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Patents Hardware

JEDEC Fiddles With DDR4 While LRDIMM Burns 67

An anonymous reader writes "JEDEC hasn't finalized the upcoming DDR4 standard yet, but it seems they left out licensing some crucial IP for (the already finalized and shipping) LRDIMMs (for use on data center servers). As a result they are only produced by one source which is facing some hurdles justifying their copying of IP. This article discusses how DDR4 is based on LRDIMMs and the future of memory. Quoting: 'JEDEC finalized the LRDIMM standard without securing licensing on load reduction and rank multiplication. Inphi, currently the only maker of LRDIMM buffer chipsets – others have backed off – lost a challenge of Netlist IP at the USPTO. As a result the Netlist patents have become stronger and are going to come back and bite Inphi in Netlist vs. Inphi, which was stayed pending these patent reexaminations – patents which survive re-examination can never again be challenged in court. NLST patents ’537 and ’274 survived with all claims intact, which is a powerful statement on the strength of their IP – Inphi has appealed to the BPAI, but the USPTO decision is telling.'"
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JEDEC Fiddles With DDR4 While LRDIMM Burns

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  • Wrong (Score:5, Informative)

    by Anonymous Coward on Saturday June 09, 2012 @05:40PM (#40270451)

    "patents which survive re-examination can never again be challenged in court"

    Wrong. A party that files an inter partes reexamination petition and that petition for inter partes reexamination is granted by the PTO (initiating an inter partes reexamination), may not "assert[] at a later time, in any civil action. . . the invalidity of any claim finally determined to be valid and patentable on any ground which the third-party requester raised or could have raised during the inter partes reexamination proceedings." 35 USC 315(c)

    So, anyone other than Inphi (or its privies) may challenge the patents' validity in Court on any grounds, including the prior art that was before the PTO in the Inphi v. Netlist reexam. Moreover, Inphi could challenge the patents on "any ground which" Inphi did not "raise" and "could" not "have raised" in the inter partes reexamination. This would include, at a minimum, any ground for invalidity other than prior art in the form of other patents printed publications. 35 USC 301, 311(a). I.e., invalidity under 35 USC 101 ( patentable subject matter, utility), 112 (indefiniteness, written description, enablement) and 102(b) (public use, on sale).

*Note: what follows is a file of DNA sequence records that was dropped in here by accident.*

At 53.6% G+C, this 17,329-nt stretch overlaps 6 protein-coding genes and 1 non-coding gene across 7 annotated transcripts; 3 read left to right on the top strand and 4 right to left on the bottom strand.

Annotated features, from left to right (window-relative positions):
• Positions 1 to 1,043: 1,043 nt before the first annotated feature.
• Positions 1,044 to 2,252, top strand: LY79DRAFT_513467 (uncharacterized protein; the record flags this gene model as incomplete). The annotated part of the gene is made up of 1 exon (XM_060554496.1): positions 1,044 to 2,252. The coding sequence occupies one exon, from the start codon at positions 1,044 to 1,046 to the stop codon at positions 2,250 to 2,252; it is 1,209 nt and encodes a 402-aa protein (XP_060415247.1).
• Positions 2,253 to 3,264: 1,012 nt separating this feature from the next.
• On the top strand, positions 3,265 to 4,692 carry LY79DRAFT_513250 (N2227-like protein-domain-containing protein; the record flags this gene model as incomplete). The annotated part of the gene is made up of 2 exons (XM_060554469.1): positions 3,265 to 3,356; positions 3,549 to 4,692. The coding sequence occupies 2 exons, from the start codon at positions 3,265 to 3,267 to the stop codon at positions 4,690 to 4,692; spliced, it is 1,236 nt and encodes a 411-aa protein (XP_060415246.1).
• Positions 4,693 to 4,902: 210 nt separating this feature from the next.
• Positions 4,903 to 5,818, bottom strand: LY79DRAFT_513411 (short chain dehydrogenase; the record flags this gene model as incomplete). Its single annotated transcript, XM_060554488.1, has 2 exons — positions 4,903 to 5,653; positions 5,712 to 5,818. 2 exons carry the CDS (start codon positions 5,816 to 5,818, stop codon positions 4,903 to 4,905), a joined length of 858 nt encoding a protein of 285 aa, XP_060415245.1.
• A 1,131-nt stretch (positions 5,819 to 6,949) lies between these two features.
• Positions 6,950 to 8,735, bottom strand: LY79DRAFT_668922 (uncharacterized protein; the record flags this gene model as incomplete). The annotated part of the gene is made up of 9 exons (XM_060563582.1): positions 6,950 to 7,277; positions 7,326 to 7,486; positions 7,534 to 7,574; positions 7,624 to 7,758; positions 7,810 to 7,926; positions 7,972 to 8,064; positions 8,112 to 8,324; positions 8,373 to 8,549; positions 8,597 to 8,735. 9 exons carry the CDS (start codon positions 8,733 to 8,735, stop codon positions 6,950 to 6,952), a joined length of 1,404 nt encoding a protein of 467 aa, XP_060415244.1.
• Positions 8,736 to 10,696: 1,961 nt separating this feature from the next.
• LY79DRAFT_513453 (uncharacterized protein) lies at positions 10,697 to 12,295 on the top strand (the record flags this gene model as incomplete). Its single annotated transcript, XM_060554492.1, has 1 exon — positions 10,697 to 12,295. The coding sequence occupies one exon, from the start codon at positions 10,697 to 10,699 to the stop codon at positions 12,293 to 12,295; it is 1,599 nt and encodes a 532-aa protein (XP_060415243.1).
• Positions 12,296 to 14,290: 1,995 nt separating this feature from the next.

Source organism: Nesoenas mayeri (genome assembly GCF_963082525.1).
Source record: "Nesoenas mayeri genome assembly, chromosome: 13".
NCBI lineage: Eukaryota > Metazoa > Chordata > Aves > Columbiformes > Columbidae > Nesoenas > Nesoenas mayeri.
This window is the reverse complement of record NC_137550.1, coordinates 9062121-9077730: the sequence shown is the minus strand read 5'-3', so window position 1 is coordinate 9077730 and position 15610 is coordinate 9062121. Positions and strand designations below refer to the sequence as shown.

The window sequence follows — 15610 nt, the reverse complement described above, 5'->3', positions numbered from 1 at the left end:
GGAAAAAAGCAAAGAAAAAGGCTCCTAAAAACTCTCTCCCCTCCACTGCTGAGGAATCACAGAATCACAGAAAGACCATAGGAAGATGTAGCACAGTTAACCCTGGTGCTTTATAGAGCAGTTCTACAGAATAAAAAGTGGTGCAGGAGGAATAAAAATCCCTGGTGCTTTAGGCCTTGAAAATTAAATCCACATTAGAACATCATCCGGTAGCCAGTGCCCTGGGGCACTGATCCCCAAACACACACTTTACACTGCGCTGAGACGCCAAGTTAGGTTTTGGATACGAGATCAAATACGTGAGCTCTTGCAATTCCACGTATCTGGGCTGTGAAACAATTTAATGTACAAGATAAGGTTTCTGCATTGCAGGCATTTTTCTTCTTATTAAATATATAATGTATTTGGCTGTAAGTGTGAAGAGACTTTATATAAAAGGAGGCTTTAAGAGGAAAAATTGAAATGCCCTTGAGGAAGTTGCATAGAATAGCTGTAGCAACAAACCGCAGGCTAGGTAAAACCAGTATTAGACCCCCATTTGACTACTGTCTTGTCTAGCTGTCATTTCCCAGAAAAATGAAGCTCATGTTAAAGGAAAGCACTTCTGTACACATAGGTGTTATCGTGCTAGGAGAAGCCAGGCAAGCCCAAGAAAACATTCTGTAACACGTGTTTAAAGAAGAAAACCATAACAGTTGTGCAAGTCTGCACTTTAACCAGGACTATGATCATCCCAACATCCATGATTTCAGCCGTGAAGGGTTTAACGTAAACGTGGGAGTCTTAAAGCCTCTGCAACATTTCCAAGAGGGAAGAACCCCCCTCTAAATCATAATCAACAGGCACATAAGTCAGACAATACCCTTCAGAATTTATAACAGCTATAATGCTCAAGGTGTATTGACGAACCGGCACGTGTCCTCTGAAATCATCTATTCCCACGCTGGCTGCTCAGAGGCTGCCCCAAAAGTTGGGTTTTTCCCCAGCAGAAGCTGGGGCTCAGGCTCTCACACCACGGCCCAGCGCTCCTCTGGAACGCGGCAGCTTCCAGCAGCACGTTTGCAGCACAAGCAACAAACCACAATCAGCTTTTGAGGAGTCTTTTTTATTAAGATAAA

Also, Netlist amended a bunch of claims, which typically raises major worries about validity for written description.

  • Re:WTF Is this shit (Score:4, Informative)

    by Anonymous Coward on Saturday June 09, 2012 @11:07PM (#40271973)

    Layman speculation, don't take this as gospel. I think it's mostly accurate, though.

    JEDEC is a big consortium of technology companies that designs RAM standards. SDRAM, DDR, DDR2, DDR3, DDR4? Those were all designed and standardized by JEDEC.

    As for LRDIMMs: all sorts of problems start to pop up when you start adding more than 8 or so sticks of RAM per processor. I'm not an electrical engineer, but the basic gist is "things do not work properly". There have been various schemes to combat this in the past: FB-DIMMs (fully buffered), R-DIMMs (registered), and probably some others I can't think of; they generally involve some sort of tradeoff to beat that whole more-than-8-sticks-of-RAM problem. LRDIMMs are the "next generation" of this. Useful for data centres and servers where you need a huge amount of memory in a small space.

    Anyway, it appears that JEDEC finalized the LRDIMM standard, but failed to license a few very important patents. So it seems that this one company (Inphi) went ahead and started making chips for LRDIMMs, but didn't realize (or didn't care) that they were infringing on some other company (Netlist)'s patents. Netlist sued for infringement and won. This is a troublesome situation because it seems JEDEC has created a standard which requires third-party licensing. The reason that is bad is that Netlist could completely choke off the supply of chips for LRDIMMs if they decide to set their license fees too high. Or Netlist could try to gain a monopoly as the only producer of these chips. It's possible for Netlist to really screw with adoption of LRDIMMs.

    And there's some mention that DDR4 (not yet finalized) may have similarities to the LRDIMM standard, which may have similar consequences, just for DDR4.

    The article isn't that great. It seems to be more of a financial hot-tips kind of thing, as RichMan somewhat suggests elsewhere in these comments.

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